Features

California’s northernmost counties adopt new ‘upstate’ designation

The Associated Press
Monday October 22, 2001

SAN FRANCISCO – An area of California that’s almost the same size as New York state has something else in common with New York: its “upstate” moniker. 

Tired of being unknown or confused with the San Francisco Bay Area when people refer to “Northern California,” the 20 northernmost counties of the Golden State have changed their collective name. 

Economic development officials are referring to the 46,900-square-mile area as “Upstate California,” in an attempt to lure tourists and businesses to the rural north. They’ve even given it a slogan; “Above it all.” 

Although other names, such as California North Country and California’s True North fared better in a survey of business people and public relations professionals, those who organized the campaign opted for “upstate” in order to make a clean break from names that included “north.”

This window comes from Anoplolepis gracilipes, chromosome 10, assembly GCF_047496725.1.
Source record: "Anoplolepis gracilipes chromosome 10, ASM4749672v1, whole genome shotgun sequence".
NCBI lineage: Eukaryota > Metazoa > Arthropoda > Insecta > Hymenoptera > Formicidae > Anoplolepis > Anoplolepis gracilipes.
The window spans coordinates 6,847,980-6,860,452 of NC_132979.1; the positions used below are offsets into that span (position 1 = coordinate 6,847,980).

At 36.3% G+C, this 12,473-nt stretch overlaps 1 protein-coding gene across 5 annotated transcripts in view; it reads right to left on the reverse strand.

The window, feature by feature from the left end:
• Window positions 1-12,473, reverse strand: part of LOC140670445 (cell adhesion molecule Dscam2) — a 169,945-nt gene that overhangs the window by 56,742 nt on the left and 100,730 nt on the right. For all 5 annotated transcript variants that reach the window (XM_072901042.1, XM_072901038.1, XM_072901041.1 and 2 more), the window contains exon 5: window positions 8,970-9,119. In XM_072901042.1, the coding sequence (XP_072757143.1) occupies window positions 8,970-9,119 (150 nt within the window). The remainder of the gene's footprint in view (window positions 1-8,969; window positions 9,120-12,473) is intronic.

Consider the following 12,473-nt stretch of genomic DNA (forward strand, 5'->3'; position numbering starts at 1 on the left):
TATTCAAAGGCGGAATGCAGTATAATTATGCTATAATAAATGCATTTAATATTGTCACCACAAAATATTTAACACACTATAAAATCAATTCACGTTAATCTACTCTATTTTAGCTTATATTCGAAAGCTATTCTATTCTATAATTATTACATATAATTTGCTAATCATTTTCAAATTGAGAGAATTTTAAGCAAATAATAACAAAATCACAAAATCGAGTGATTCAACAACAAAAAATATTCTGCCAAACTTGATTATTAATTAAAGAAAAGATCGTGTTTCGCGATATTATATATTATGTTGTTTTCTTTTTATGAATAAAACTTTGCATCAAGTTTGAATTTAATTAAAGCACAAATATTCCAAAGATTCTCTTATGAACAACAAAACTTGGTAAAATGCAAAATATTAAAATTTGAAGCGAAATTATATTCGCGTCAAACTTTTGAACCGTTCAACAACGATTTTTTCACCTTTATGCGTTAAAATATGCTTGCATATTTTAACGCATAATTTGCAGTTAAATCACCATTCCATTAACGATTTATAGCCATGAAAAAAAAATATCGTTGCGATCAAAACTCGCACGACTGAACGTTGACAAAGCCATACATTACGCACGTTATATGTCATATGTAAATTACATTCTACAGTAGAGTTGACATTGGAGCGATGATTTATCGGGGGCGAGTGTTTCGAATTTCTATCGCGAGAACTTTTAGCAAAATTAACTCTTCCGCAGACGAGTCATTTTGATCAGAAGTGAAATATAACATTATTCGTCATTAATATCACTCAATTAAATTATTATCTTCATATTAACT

The new name is part of a $100,000 marketing campaign to give the region — which has about 30 percent of the state’s land and about 4.5 percent of its population — its own identity. The biggest city is Redding, with a population of 80,000. 

The northernmost part of the state has usually lagged behind the rest of California’s economy, with high unemployment that has grown with the closing of lumber mills and consolidation of the timber industry. 

It’s an affordable region, compared to the rest of California’s sky-high rents and land prices, and some high-tech companies, such as Hewlett-Packard Co. and Oracle, are already present there. And it’s still largely agricultural, with prunes and rice two of the major crops.